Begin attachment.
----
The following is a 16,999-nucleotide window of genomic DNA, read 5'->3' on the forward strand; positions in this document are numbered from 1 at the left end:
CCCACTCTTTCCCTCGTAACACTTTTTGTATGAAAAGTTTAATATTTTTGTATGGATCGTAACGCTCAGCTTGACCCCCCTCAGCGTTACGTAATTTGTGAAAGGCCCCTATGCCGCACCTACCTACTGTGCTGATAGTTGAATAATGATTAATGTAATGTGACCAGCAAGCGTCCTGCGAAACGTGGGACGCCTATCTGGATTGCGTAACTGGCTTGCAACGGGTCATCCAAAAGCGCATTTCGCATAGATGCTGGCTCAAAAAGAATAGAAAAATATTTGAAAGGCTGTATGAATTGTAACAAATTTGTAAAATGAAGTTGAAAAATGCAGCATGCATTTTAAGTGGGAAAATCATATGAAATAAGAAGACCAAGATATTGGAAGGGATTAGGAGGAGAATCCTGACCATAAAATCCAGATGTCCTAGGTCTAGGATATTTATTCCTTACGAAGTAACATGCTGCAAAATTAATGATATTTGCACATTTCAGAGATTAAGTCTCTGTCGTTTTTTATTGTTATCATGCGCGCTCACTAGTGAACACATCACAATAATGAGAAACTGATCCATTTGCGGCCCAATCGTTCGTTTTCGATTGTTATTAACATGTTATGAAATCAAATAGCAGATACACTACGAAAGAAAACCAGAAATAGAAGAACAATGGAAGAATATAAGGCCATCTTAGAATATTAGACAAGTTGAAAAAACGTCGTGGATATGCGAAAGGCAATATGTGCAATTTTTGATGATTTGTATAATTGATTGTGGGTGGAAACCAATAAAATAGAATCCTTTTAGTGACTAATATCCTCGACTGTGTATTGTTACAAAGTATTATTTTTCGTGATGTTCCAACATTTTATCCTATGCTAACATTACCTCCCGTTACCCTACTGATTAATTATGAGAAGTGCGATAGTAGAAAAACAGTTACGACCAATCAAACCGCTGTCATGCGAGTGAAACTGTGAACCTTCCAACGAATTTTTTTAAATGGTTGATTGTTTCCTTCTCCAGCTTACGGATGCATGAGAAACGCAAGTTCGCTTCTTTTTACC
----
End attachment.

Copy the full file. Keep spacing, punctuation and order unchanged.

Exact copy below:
The following is a 16,999-nucleotide window of genomic DNA, read 5'->3' on the forward strand; positions in this document are numbered from 1 at the left end:
CCCACTCTTTCCCTCGTAACACTTTTTGTATGAAAAGTTTAATATTTTTGTATGGATCGTAACGCTCAGCTTGACCCCCCTCAGCGTTACGTAATTTGTGAAAGGCCCCTATGCCGCACCTACCTACTGTGCTGATAGTTGAATAATGATTAATGTAATGTGACCAGCAAGCGTCCTGCGAAACGTGGGACGCCTATCTGGATTGCGTAACTGGCTTGCAACGGGTCATCCAAAAGCGCATTTCGCATAGATGCTGGCTCAAAAAGAATAGAAAAATATTTGAAAGGCTGTATGAATTGTAACAAATTTGTAAAATGAAGTTGAAAAATGCAGCATGCATTTTAAGTGGGAAAATCATATGAAATAAGAAGACCAAGATATTGGAAGGGATTAGGAGGAGAATCCTGACCATAAAATCCAGATGTCCTAGGTCTAGGATATTTATTCCTTACGAAGTAACATGCTGCAAAATTAATGATATTTGCACATTTCAGAGATTAAGTCTCTGTCGTTTTTTATTGTTATCATGCGCGCTCACTAGTGAACACATCACAATAATGAGAAACTGATCCATTTGCGGCCCAATCGTTCGTTTTCGATTGTTATTAACATGTTATGAAATCAAATAGCAGATACACTACGAAAGAAAACCAGAAATAGAAGAACAATGGAAGAATATAAGGCCATCTTAGAATATTAGACAAGTTGAAAAAACGTCGTGGATATGCGAAAGGCAATATGTGCAATTTTTGATGATTTGTATAATTGATTGTGGGTGGAAACCAATAAAATAGAATCCTTTTAGTGACTAATATCCTCGACTGTGTATTGTTACAAAGTATTATTTTTCGTGATGTTCCAACATTTTATCCTATGCTAACATTACCTCCCGTTACCCTACTGATTAATTATGAGAAGTGCGATAGTAGAAAAACAGTTACGACCAATCAAACCGCTGTCATGCGAGTGAAACTGTGAACCTTCCAACGAATTTTTTTAAATGGTTGATTGTTTCCTTCTCCAGCTTACGGATGCATGAGAAACGCAAGTTCGCTTCTTTTTACC